Tui Ora Independent Living Pilot
At 65 years, Carl* has spent a third of his life living in residential care due to the way he experiences schizophrenia.
Now, thanks to the Tui Ora Independent Living Pilot he’s living in his own home with intensive support to keep him well – a level of independence he previously never thought possible.
Says Tui Ora Residential Team Leader Victor Verveer: “We supported him to build confidence in himself, encouraged hope and walked alongside him in his recovery journey towards independence.” For too long his mental health had defined him, limiting options and dashing any confidence in his autonomy and that he could make his own decisions.
After two decades of having to live with others – often complete strangers – Carl can now watch TV or do what brings him joy while being supported to do his own washing, budgeting, shopping and cooking.
Carl is feeling engaged in his community and is beginning to reach out towards friends and whānau. A Tui Ora recovery support worker (RSW) visits three times a day when they are well, up to 24/7 in home care when unwell and has access to a registered nurse who liaises with a multi-disciplinary team (MDT).
Relapses are a normal part of the recovery journey and when Carl lived in supported accommodation he would require occasional hospitalisation, which he found distressing.
This time Carl was offered a choice by his psychiatrist – head to the inpatient ward at Taranaki Base Hospital or stay in his own home with 24/7 support. Carl chose the latter, with the Tui Ora service stepping up care so around the clock intervention was possible.
Staff have a strong and trusting therapeutic relationship with Carl, which means that during his episode of unwellness they provided reassurance and the care he needed to maintain independence and feel safe.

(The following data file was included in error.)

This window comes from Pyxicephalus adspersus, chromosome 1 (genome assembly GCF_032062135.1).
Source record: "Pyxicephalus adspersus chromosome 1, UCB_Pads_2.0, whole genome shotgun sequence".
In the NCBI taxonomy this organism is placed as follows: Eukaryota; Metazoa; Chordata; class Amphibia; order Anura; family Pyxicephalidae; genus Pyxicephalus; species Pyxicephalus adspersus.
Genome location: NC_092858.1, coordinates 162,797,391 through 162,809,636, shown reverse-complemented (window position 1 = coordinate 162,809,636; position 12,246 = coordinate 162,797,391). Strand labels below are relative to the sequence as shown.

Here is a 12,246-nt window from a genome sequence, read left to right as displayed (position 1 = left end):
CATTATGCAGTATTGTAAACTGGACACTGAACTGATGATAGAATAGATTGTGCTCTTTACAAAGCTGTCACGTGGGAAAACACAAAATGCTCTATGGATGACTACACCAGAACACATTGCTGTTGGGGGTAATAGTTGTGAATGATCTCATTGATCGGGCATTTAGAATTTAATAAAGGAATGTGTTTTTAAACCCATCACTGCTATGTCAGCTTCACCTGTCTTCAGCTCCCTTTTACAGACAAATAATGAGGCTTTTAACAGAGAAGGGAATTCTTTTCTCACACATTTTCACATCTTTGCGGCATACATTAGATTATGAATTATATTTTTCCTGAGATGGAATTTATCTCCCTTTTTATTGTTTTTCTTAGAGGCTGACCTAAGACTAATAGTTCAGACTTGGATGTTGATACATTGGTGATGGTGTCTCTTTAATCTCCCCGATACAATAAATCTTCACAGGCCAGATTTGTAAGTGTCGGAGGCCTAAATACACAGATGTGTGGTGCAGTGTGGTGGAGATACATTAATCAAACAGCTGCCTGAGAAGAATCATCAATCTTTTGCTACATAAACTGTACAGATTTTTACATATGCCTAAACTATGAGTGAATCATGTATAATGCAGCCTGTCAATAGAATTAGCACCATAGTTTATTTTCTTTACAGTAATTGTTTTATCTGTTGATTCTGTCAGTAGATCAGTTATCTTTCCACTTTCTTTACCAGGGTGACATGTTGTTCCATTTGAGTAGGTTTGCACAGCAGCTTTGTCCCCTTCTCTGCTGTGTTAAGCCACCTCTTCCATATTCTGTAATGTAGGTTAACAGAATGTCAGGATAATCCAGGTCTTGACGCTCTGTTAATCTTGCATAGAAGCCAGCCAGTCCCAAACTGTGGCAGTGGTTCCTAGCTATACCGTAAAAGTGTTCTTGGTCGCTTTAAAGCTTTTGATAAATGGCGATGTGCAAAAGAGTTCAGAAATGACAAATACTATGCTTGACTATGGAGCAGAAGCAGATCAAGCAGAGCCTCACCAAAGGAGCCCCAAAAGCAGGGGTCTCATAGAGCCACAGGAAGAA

“Hospital wards are busy places where meals are provided pre-cooked, beds are made for you and linen disappears to be washed ‘somewhere’. It’s easy to become institutionalised, lose motivation and the transition back into independence,” says Victor.
Watching Carl successfully transition into the community inspired long-term resident, Bernie*. At 50 years old he has spent most of his adult life in care.
He would tell staff: ‘I’m going to die at residential’ and his lack of confidence in himself was striking - head down, slumped posture and lack of engagement with others.
Now in his own home he has begun the process of reaching out to his whānau, keeps his home tidy, liaises with the landlord, goes to the gym and makes day to day decisions he would otherwise have had made for him.
RSW’s visit Bernie three times a day, checking early warning signs of unwellness and ensuring good communication with the MDT.
It is the small and seemingly insignificant decisions that Bernie now makes on a daily basis that ensures he’s empowered, responsible and as independent as possible, says Victor. “His whole identity has changed.”
The Tui Ora Independent Living Pilot is a way of delivering services that is familiar to health providers around the country – but in Taranaki it is the first of its kind. It combines both clinical staff and recovery support workers, brings a cultural focus and is part of a wider well-established kaupapa Māori organisation.
That’s significant because myriad other services can be assessed through Tui Ora – everything from asthma services to vocational support.
The pilot is being independently evaluated but Victor and Andrea Rowe, Oranga Hinengaro (Mental Health & Addictions) Service Leader Andrea Rowe are optimistic.
The service retains one six-bed residence for those who need a place to transition through, as well as supporting 11 people in the community – so tangata whaiora numbers have increased.
Andrea and Victor have long advocated for this pilot with its focus on the person not the system, and now the results are beginning to speak for themselves.
*Names changed to protect privacy